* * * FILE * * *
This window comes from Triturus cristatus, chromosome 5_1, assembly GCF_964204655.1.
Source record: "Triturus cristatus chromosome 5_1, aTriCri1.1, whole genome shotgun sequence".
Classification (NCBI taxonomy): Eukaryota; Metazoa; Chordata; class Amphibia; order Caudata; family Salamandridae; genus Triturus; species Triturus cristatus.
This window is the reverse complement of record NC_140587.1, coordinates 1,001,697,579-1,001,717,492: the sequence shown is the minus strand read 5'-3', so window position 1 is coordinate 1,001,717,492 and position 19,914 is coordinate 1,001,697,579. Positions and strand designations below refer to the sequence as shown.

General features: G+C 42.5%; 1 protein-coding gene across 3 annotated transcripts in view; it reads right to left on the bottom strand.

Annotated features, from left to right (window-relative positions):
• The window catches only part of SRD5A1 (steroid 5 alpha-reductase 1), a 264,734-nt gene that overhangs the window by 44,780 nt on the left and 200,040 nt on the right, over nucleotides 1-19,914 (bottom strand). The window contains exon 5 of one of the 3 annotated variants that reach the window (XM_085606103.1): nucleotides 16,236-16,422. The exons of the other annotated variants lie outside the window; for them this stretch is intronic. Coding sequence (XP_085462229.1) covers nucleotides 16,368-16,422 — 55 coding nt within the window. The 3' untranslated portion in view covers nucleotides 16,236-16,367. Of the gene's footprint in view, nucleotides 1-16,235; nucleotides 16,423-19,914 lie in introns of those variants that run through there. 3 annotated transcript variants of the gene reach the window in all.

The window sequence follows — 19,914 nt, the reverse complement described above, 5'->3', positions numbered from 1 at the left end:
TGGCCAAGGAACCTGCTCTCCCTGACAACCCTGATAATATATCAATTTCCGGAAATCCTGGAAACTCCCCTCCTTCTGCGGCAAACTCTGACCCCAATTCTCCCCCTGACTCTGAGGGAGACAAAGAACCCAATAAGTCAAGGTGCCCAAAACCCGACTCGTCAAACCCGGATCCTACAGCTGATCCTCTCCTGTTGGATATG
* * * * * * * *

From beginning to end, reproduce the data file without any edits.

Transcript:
This window comes from Triturus cristatus, chromosome 5_1, assembly GCF_964204655.1.
Source record: "Triturus cristatus chromosome 5_1, aTriCri1.1, whole genome shotgun sequence".
Classification (NCBI taxonomy): Eukaryota; Metazoa; Chordata; class Amphibia; order Caudata; family Salamandridae; genus Triturus; species Triturus cristatus.
This window is the reverse complement of record NC_140587.1, coordinates 1,001,697,579-1,001,717,492: the sequence shown is the minus strand read 5'-3', so window position 1 is coordinate 1,001,717,492 and position 19,914 is coordinate 1,001,697,579. Positions and strand designations below refer to the sequence as shown.

General features: G+C 42.5%; 1 protein-coding gene across 3 annotated transcripts in view; it reads right to left on the bottom strand.

Annotated features, from left to right (window-relative positions):
• The window catches only part of SRD5A1 (steroid 5 alpha-reductase 1), a 264,734-nt gene that overhangs the window by 44,780 nt on the left and 200,040 nt on the right, over nucleotides 1-19,914 (bottom strand). The window contains exon 5 of one of the 3 annotated variants that reach the window (XM_085606103.1): nucleotides 16,236-16,422. The exons of the other annotated variants lie outside the window; for them this stretch is intronic. Coding sequence (XP_085462229.1) covers nucleotides 16,368-16,422 — 55 coding nt within the window. The 3' untranslated portion in view covers nucleotides 16,236-16,367. Of the gene's footprint in view, nucleotides 1-16,235; nucleotides 16,423-19,914 lie in introns of those variants that run through there. 3 annotated transcript variants of the gene reach the window in all.

The window sequence follows — 19,914 nt, the reverse complement described above, 5'->3', positions numbered from 1 at the left end:
TGGCCAAGGAACCTGCTCTCCCTGACAACCCTGATAATATATCAATTTCCGGAAATCCTGGAAACTCCCCTCCTTCTGCGGCAAACTCTGACCCCAATTCTCCCCCTGACTCTGAGGGAGACAAAGAACCCAATAAGTCAAGGTGCCCAAAACCCGACTCGTCAAACCCGGATCCTACAGCTGATCCTCTCCTGTTGGATATG